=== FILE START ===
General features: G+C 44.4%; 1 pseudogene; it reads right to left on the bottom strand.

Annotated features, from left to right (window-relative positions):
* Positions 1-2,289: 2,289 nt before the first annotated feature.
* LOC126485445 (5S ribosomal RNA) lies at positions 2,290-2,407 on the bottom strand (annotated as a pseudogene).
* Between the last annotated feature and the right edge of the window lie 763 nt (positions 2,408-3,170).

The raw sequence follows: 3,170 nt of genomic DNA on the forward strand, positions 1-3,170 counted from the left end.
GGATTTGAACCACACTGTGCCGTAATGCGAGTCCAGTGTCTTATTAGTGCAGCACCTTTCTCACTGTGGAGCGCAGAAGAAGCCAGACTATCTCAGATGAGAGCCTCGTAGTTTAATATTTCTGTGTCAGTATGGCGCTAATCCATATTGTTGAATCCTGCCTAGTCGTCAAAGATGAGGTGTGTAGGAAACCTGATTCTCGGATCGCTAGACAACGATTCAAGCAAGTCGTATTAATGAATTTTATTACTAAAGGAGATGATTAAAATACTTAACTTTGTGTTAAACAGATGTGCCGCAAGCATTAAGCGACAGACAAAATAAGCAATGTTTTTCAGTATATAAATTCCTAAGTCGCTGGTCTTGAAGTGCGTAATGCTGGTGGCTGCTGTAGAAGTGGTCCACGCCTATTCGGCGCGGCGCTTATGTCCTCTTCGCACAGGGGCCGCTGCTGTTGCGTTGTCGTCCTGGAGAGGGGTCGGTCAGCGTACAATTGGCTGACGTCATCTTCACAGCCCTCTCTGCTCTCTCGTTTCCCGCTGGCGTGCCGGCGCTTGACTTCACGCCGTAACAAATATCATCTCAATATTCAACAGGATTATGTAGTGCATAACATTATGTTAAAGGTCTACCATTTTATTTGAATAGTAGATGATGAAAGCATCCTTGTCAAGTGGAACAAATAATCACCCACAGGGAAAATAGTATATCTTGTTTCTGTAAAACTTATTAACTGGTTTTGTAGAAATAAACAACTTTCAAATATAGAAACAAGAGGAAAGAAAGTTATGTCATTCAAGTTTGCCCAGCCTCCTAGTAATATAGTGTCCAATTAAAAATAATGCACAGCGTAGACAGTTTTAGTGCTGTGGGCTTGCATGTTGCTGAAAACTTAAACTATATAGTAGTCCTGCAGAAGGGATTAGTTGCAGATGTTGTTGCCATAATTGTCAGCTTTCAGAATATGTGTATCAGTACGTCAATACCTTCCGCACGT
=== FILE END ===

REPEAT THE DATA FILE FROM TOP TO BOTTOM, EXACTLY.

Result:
General features: G+C 44.4%; 1 pseudogene; it reads right to left on the bottom strand.

Annotated features, from left to right (window-relative positions):
* Positions 1-2,289: 2,289 nt before the first annotated feature.
* LOC126485445 (5S ribosomal RNA) lies at positions 2,290-2,407 on the bottom strand (annotated as a pseudogene).
* Between the last annotated feature and the right edge of the window lie 763 nt (positions 2,408-3,170).

The raw sequence follows: 3,170 nt of genomic DNA on the forward strand, positions 1-3,170 counted from the left end.
GGATTTGAACCACACTGTGCCGTAATGCGAGTCCAGTGTCTTATTAGTGCAGCACCTTTCTCACTGTGGAGCGCAGAAGAAGCCAGACTATCTCAGATGAGAGCCTCGTAGTTTAATATTTCTGTGTCAGTATGGCGCTAATCCATATTGTTGAATCCTGCCTAGTCGTCAAAGATGAGGTGTGTAGGAAACCTGATTCTCGGATCGCTAGACAACGATTCAAGCAAGTCGTATTAATGAATTTTATTACTAAAGGAGATGATTAAAATACTTAACTTTGTGTTAAACAGATGTGCCGCAAGCATTAAGCGACAGACAAAATAAGCAATGTTTTTCAGTATATAAATTCCTAAGTCGCTGGTCTTGAAGTGCGTAATGCTGGTGGCTGCTGTAGAAGTGGTCCACGCCTATTCGGCGCGGCGCTTATGTCCTCTTCGCACAGGGGCCGCTGCTGTTGCGTTGTCGTCCTGGAGAGGGGTCGGTCAGCGTACAATTGGCTGACGTCATCTTCACAGCCCTCTCTGCTCTCTCGTTTCCCGCTGGCGTGCCGGCGCTTGACTTCACGCCGTAACAAATATCATCTCAATATTCAACAGGATTATGTAGTGCATAACATTATGTTAAAGGTCTACCATTTTATTTGAATAGTAGATGATGAAAGCATCCTTGTCAAGTGGAACAAATAATCACCCACAGGGAAAATAGTATATCTTGTTTCTGTAAAACTTATTAACTGGTTTTGTAGAAATAAACAACTTTCAAATATAGAAACAAGAGGAAAGAAAGTTATGTCATTCAAGTTTGCCCAGCCTCCTAGTAATATAGTGTCCAATTAAAAATAATGCACAGCGTAGACAGTTTTAGTGCTGTGGGCTTGCATGTTGCTGAAAACTTAAACTATATAGTAGTCCTGCAGAAGGGATTAGTTGCAGATGTTGTTGCCATAATTGTCAGCTTTCAGAATATGTGTATCAGTACGTCAATACCTTCCGCACGT